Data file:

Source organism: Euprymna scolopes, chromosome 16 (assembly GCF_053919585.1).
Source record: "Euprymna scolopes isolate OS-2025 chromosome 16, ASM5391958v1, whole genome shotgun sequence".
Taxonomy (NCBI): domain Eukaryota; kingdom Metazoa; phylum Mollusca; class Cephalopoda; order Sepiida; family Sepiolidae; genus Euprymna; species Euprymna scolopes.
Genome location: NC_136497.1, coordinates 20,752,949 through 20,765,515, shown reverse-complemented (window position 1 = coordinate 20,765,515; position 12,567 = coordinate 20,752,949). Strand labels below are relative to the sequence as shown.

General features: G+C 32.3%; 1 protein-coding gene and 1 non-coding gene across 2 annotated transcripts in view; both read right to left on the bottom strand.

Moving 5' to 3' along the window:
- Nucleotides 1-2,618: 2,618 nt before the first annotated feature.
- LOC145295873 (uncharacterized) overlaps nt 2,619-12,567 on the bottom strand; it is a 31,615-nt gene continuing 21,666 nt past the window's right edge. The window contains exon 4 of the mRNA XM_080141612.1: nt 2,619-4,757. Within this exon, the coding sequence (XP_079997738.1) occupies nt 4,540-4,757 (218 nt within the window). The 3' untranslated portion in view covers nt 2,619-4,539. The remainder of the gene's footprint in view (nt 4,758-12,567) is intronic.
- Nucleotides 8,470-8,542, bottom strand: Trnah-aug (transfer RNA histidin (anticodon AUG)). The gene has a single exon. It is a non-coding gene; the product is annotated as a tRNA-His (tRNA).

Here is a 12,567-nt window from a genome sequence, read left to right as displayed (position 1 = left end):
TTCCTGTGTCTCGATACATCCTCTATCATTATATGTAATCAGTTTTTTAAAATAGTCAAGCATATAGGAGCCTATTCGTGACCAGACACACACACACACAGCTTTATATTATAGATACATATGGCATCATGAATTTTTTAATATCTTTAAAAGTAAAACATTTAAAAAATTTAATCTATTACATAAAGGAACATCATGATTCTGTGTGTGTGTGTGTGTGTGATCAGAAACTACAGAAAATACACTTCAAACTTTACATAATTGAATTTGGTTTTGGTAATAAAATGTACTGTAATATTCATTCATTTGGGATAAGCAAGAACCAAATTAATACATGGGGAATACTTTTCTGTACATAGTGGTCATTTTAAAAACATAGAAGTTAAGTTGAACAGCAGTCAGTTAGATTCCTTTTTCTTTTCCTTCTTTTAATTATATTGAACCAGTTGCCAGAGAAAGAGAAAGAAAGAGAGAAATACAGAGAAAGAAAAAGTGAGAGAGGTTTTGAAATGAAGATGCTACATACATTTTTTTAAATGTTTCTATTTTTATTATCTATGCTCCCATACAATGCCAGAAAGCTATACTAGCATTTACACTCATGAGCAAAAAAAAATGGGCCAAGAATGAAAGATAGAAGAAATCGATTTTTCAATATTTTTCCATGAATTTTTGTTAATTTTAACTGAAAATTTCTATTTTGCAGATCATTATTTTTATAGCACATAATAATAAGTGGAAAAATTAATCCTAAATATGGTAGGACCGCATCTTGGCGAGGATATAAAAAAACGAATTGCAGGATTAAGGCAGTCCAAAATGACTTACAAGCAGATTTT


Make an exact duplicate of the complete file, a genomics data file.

Source organism: Euprymna scolopes, chromosome 16 (assembly GCF_053919585.1).
Source record: "Euprymna scolopes isolate OS-2025 chromosome 16, ASM5391958v1, whole genome shotgun sequence".
Taxonomy (NCBI): domain Eukaryota; kingdom Metazoa; phylum Mollusca; class Cephalopoda; order Sepiida; family Sepiolidae; genus Euprymna; species Euprymna scolopes.
Genome location: NC_136497.1, coordinates 20,752,949 through 20,765,515, shown reverse-complemented (window position 1 = coordinate 20,765,515; position 12,567 = coordinate 20,752,949). Strand labels below are relative to the sequence as shown.

General features: G+C 32.3%; 1 protein-coding gene and 1 non-coding gene across 2 annotated transcripts in view; both read right to left on the bottom strand.

Moving 5' to 3' along the window:
- Nucleotides 1-2,618: 2,618 nt before the first annotated feature.
- LOC145295873 (uncharacterized) overlaps nt 2,619-12,567 on the bottom strand; it is a 31,615-nt gene continuing 21,666 nt past the window's right edge. The window contains exon 4 of the mRNA XM_080141612.1: nt 2,619-4,757. Within this exon, the coding sequence (XP_079997738.1) occupies nt 4,540-4,757 (218 nt within the window). The 3' untranslated portion in view covers nt 2,619-4,539. The remainder of the gene's footprint in view (nt 4,758-12,567) is intronic.
- Nucleotides 8,470-8,542, bottom strand: Trnah-aug (transfer RNA histidin (anticodon AUG)). The gene has a single exon. It is a non-coding gene; the product is annotated as a tRNA-His (tRNA).

Here is a 12,567-nt window from a genome sequence, read left to right as displayed (position 1 = left end):
TTCCTGTGTCTCGATACATCCTCTATCATTATATGTAATCAGTTTTTTAAAATAGTCAAGCATATAGGAGCCTATTCGTGACCAGACACACACACACACAGCTTTATATTATAGATACATATGGCATCATGAATTTTTTAATATCTTTAAAAGTAAAACATTTAAAAAATTTAATCTATTACATAAAGGAACATCATGATTCTGTGTGTGTGTGTGTGTGTGATCAGAAACTACAGAAAATACACTTCAAACTTTACATAATTGAATTTGGTTTTGGTAATAAAATGTACTGTAATATTCATTCATTTGGGATAAGCAAGAACCAAATTAATACATGGGGAATACTTTTCTGTACATAGTGGTCATTTTAAAAACATAGAAGTTAAGTTGAACAGCAGTCAGTTAGATTCCTTTTTCTTTTCCTTCTTTTAATTATATTGAACCAGTTGCCAGAGAAAGAGAAAGAAAGAGAGAAATACAGAGAAAGAAAAAGTGAGAGAGGTTTTGAAATGAAGATGCTACATACATTTTTTTAAATGTTTCTATTTTTATTATCTATGCTCCCATACAATGCCAGAAAGCTATACTAGCATTTACACTCATGAGCAAAAAAAAATGGGCCAAGAATGAAAGATAGAAGAAATCGATTTTTCAATATTTTTCCATGAATTTTTGTTAATTTTAACTGAAAATTTCTATTTTGCAGATCATTATTTTTATAGCACATAATAATAAGTGGAAAAATTAATCCTAAATATGGTAGGACCGCATCTTGGCGAGGATATAAAAAAACGAATTGCAGGATTAAGGCAGTCCAAAATGACTTACAAGCAGATTTT